LANSING, Mich. (AP) — The leaders of three-dozen major Michigan-based companies, including General Motors and Ford, on Tuesday objected to Republican-sponsored election bills that would make it harder to vote in Michigan and other states.

The businesses issued a joint statement saying they are united for principles such as equitable access to the ballot and the avoidance of moves that reduce voting, particularly among historically disenfranchised communities.

The GOP-led state Senate is expected to soon begin hearings on wide-ranging legislation that would require a photo ID to vote in person, prohibit the unsolicited statewide mass mailing of absentee ballot applications and restrict the hours in which people could drop their ballot in curbside boxes.

Voters applying for an absentee ballot — an increasingly popular option under a 2018 constitutional amendment and during the coronavirus pandemic — would have to attach a copy of their ID. Governments would be banned from providing prepaid postage on ballot envelopes.

Corporate leaders also have criticized a new election law in Georgia and bills in Texas.

“Government must support equitable access to the ballot to ensure that all eligible voters can exercise their rights,” the statement said. “Government must avoid actions that reduce participation in elections — particularly among historically disenfranchised communities, persons with disabilities, older adults, racial minorities and low-income voters.”


The statement was signed by GM’s Mary Barra, Ford’s Jim Farley and Mike Manley from Stellantis, formerly Fiat Chrysler. It also was signed by executives from all four Detroit professional sports teams — including Christopher Ilitch, owner of the Tigers and Red Wings — and the leaders of auto suppliers, a major utility, banks and other businesses.

They stopped short of weighing in on specific legislation in Michigan and other states, but said election laws must be developed in bipartisan fashion. They added that government should continuously improve and strengthen election administration “because public faith in the security and integrity of our elections in fundamental.”

In a separate statement, GM urged state lawmakers across the U.S. to protect and enhance “the right for all eligible voters to have their voices included in a fair, free and equitable manner.”

Republicans have said changes are needed to ensure election integrity following a surge in absentee voting in 2020. More than 5.5 million people voted in Michigan’s presidential election — the most ever and the highest percentage of voting-age residents to cast a ballot in 60 years.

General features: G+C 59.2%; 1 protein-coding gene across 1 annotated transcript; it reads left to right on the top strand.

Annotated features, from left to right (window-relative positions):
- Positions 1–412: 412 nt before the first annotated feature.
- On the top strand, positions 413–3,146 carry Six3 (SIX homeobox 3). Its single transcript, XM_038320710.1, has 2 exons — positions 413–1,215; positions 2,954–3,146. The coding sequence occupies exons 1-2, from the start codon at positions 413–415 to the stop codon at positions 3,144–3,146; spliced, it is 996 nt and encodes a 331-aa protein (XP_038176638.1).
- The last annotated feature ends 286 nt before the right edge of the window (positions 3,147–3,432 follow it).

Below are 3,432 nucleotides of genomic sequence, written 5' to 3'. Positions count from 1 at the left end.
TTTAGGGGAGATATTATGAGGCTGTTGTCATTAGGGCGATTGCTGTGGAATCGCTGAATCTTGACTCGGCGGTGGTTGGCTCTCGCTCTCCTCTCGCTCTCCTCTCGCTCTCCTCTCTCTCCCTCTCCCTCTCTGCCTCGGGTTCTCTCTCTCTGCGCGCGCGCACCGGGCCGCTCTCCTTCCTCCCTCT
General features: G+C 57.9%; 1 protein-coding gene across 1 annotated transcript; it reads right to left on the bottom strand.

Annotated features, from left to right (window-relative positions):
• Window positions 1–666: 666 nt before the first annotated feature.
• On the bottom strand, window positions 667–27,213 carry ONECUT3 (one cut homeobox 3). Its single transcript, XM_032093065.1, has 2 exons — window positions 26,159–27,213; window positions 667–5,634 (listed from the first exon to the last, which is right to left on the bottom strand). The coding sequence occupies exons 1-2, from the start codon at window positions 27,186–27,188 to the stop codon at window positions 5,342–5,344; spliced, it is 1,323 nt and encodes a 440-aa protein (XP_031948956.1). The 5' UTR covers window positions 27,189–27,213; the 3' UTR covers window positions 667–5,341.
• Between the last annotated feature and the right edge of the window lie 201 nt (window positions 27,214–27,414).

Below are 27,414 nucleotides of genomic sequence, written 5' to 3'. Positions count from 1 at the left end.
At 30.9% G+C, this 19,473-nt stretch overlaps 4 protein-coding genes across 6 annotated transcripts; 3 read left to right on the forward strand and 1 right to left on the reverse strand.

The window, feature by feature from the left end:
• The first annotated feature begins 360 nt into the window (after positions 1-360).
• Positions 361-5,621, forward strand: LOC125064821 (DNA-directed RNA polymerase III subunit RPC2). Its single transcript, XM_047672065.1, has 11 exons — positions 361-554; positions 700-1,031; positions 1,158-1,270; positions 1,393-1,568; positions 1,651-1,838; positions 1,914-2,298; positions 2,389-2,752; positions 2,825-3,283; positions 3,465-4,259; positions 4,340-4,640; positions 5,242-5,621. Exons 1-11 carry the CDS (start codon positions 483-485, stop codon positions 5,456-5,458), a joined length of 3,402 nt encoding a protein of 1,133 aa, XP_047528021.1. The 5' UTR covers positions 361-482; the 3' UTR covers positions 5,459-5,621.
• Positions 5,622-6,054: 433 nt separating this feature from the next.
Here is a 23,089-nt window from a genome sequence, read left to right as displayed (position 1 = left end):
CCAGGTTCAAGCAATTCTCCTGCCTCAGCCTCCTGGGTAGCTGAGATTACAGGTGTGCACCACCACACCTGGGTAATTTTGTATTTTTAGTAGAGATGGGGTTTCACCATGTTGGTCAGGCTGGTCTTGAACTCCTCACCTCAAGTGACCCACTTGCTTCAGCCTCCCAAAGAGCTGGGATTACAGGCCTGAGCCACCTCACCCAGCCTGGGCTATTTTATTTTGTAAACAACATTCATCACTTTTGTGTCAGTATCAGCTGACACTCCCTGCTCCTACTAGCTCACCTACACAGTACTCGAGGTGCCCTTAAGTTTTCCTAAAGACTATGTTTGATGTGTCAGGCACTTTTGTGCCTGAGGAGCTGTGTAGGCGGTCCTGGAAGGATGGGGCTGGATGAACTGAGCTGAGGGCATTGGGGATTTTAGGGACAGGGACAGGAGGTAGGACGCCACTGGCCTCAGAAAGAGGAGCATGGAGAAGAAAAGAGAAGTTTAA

“This package’s move through the legislative process has only just begun and I look forward to seeking the input of my colleagues across the aisle and all who have engaged in this process,” Senate Majority Leader Mike Shirkey of Clarklake said in a statement. “At all times we must use logic, not political sentiment or ‘wokeness,’ to build good public policy that will serve all Michiganders and safeguard our democracy. If having an ID is viewed as an obstacle to voting because there is a problem getting an ID, let’s solve that problem.”

Some in the GOP have falsely claimed the presidential election was stolen from Donald Trump despite his 154,000-vote, or 2.8-percentage-point, loss to Joe Biden in the battleground state.


Several bills would be vetoed by Democratic Gov. Gretchen Whitmer if they reached her desk. But the state Republican Party has said it plans a maneuver that would enable the Legislature to pass them into law anyway if enough voter signatures were gathered for a ballot initiative.

The Detroit branch of the NAACP organized a rally against the bills at the state Capitol on Tuesday.

“We will not stand for people to take away what God has given us the right to have. … Any way you look at this, socially or biblically, voter suppression is evil,” said the Rev. Steve Bland Jr., senior pastor of Liberty Temple Baptist Church in Detroit.

Other measures in the 39-bill package would let 16 and 17 year olds preregister to vote and create an “early voting” day 10 days before Election Day. Votes submitted at polling places on that day would be counted then.

People already can cast an absentee ballot in person starting 40 days before an election, including the weekend before. Absentee ballots are tallied on Election Day, which can lead to delayed results because processing them takes longer.

Over the weekend, more than a hundred top executives and corporate leaders gathered online to discuss their response to voting legislation under consideration in several states.


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